And the word more generally refers to twilight. Which is why the "sun rays" you sometimes see radiating away from the Sun when the Sun is low in the sky & behind a cloud are called crepuscular rays.
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Old Yesterday, 02:21 PM
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Just a few minutes ago I was reading this WaPo article and ended up looking up the word "histrionics." ("exaggerated dramatic behavior designed to attract attention") As in:

Quote:
And that is not to mention the histrionics, such as shouting “You lie!” or bringing Ted Nugent as your guest.
Great word, much better than "kabuki theatre" IMHO. (I hate that phrase, I think it's unfair to actual Kabuki)
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Old Yesterday, 03:01 PM
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OK, who is up for a challenge, before this thread gets longer?

Write a sentence or a paragraph using all the cool new words so far listed. The winner gets a free slice of pie and our undying adulation.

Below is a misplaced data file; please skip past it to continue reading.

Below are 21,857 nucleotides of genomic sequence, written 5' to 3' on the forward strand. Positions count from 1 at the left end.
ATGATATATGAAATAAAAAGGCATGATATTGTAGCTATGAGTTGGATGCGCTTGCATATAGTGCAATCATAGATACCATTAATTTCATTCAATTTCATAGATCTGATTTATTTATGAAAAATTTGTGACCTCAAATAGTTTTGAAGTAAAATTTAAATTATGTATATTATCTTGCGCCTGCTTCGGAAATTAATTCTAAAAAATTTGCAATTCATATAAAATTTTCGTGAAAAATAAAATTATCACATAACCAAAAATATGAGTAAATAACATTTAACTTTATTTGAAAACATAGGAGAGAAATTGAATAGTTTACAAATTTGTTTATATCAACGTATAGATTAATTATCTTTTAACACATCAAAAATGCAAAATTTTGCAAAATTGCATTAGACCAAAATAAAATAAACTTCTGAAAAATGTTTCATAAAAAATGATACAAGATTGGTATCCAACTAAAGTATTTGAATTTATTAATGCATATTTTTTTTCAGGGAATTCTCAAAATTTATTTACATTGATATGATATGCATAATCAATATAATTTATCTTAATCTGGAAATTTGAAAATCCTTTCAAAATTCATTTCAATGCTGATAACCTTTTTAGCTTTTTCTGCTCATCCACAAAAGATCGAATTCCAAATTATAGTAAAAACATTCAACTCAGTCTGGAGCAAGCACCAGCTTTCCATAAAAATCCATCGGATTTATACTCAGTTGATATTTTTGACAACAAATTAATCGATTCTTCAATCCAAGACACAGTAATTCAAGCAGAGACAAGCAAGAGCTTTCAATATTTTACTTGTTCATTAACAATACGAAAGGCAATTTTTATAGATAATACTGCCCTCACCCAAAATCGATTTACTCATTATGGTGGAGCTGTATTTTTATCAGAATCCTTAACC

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Old Yesterday, 05:33 PM
Sangahyando Sangahyando is offline
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I'll beg off from "Brexit wounds" -- am British, and wish ardently never to have to hear again that B-word, or anything connected with the whole business. Otherwise --

At the crepuscular hour, the declining day's apricity was agreeable, as pettifogging and sesquipedalian-inclined Captain Treppenwitz -- indulging his pagophagia in the intervals of finishing off a bowl of rubbaboo (featuring the autochthonous North Americans' pemmican) -- engaged in histrionics in his chewing-out of Ordinary Seaman Snowthx in jocoserious tattoo-fashion, for his unwarranted yedasentience: "Lobcock ! You've made a right mess of that drabbler, you ultracrepidarian mumpsimus: you deserve at best, defenestration -- at worst, being a hecatomb victim -- no demisexual would even bother to put you in the friendzone..." when night fell fully, and apocolosyntosis overtook them both.
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Old Yesterday, 05:42 PM
Aspidistra Aspidistra is online now
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*wild applause*

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Old Yesterday, 05:45 PM
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Which is why the "sun rays" you sometimes see radiating away from the Sun when the Sun is low in the sky & behind a cloud are called crepuscular rays.